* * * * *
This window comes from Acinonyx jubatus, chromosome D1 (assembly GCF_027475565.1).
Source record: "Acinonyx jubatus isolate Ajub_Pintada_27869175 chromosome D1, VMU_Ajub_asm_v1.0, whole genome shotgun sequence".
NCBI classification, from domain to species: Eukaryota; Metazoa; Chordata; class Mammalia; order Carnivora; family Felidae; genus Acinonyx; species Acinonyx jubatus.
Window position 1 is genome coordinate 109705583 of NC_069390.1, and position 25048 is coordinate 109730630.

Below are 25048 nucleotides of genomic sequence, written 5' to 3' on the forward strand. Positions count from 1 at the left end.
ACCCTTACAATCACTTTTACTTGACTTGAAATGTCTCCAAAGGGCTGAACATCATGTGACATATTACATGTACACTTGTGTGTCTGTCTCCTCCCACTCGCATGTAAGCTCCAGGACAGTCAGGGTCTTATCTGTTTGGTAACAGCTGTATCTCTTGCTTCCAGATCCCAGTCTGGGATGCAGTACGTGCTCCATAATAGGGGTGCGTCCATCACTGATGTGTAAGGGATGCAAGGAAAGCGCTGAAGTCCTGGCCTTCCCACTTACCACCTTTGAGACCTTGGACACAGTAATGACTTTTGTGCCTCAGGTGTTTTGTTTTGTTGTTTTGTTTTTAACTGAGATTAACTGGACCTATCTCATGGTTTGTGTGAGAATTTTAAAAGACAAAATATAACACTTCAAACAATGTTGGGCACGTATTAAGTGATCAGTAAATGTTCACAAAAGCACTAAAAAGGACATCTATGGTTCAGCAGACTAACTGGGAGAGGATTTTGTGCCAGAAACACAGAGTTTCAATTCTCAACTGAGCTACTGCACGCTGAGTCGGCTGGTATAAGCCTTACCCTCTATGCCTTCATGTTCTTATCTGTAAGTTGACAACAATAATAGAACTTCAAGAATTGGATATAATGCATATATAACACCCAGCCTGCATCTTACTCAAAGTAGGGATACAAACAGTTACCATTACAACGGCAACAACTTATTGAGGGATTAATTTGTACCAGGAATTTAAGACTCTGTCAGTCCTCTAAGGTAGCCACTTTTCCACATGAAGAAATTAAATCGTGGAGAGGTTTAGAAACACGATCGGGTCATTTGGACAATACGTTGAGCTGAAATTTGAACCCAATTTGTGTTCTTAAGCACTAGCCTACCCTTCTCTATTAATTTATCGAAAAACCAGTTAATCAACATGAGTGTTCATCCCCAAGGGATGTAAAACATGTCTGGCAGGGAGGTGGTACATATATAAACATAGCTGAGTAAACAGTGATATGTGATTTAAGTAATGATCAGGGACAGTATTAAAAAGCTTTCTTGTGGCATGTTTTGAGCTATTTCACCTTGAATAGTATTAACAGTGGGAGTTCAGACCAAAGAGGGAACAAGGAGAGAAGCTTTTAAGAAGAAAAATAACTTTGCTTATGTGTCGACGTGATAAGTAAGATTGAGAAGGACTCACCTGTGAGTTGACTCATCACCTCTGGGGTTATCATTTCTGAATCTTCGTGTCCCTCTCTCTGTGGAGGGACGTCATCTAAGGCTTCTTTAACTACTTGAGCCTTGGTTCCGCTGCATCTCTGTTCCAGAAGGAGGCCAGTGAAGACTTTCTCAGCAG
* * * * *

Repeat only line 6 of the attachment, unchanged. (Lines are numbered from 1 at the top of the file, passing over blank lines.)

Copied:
ACCCTTACAATCACTTTTACTTGACTTGAAATGTCTCCAAAGGGCTGAACATCATGTGACATATTACATGTACACTTGTGTGTCTGTCTCCTCCCACTCGCATGTAAGCTCCAGGACAGTCAGGGTCTTATCTGTTTGGTAACAGCTGTATCTCTTGCTTCCAGATCCCAGTCTGGGATGCAGTACGTGCTCCATAATAGGGGTGCGTCCATCACTGATGTGTAAGGGATGCAAGGAAAGCGCTGAAGTCCTGGCCTTCCCACTTACCACCTTTGAGACCTTGGACACAGTAATGACTTTTGTGCCTCAGGTGTTTTGTTTTGTTGTTTTGTTTTTAACTGAGATTAACTGGACCTATCTCATGGTTTGTGTGAGAATTTTAAAAGACAAAATATAACACTTCAAACAATGTTGGGCACGTATTAAGTGATCAGTAAATGTTCACAAAAGCACTAAAAAGGACATCTATGGTTCAGCAGACTAACTGGGAGAGGATTTTGTGCCAGAAACACAGAGTTTCAATTCTCAACTGAGCTACTGCACGCTGAGTCGGCTGGTATAAGCCTTACCCTCTATGCCTTCATGTTCTTATCTGTAAGTTGACAACAATAATAGAACTTCAAGAATTGGATATAATGCATATATAACACCCAGCCTGCATCTTACTCAAAGTAGGGATACAAACAGTTACCATTACAACGGCAACAACTTATTGAGGGATTAATTTGTACCAGGAATTTAAGACTCTGTCAGTCCTCTAAGGTAGCCACTTTTCCACATGAAGAAATTAAATCGTGGAGAGGTTTAGAAACACGATCGGGTCATTTGGACAATACGTTGAGCTGAAATTTGAACCCAATTTGTGTTCTTAAGCACTAGCCTACCCTTCTCTATTAATTTATCGAAAAACCAGTTAATCAACATGAGTGTTCATCCCCAAGGGATGTAAAACATGTCTGGCAGGGAGGTGGTACATATATAAACATAGCTGAGTAAACAGTGATATGTGATTTAAGTAATGATCAGGGACAGTATTAAAAAGCTTTCTTGTGGCATGTTTTGAGCTATTTCACCTTGAATAGTATTAACAGTGGGAGTTCAGACCAAAGAGGGAACAAGGAGAGAAGCTTTTAAGAAGAAAAATAACTTTGCTTATGTGTCGACGTGATAAGTAAGATTGAGAAGGACTCACCTGTGAGTTGACTCATCACCTCTGGGGTTATCATTTCTGAATCTTCGTGTCCCTCTCTCTGTGGAGGGACGTCATCTAAGGCTTCTTTAACTACTTGAGCCTTGGTTCCGCTGCATCTCTGTTCCAGAAGGAGGCCAGTGAAGACTTTCTCAGCAG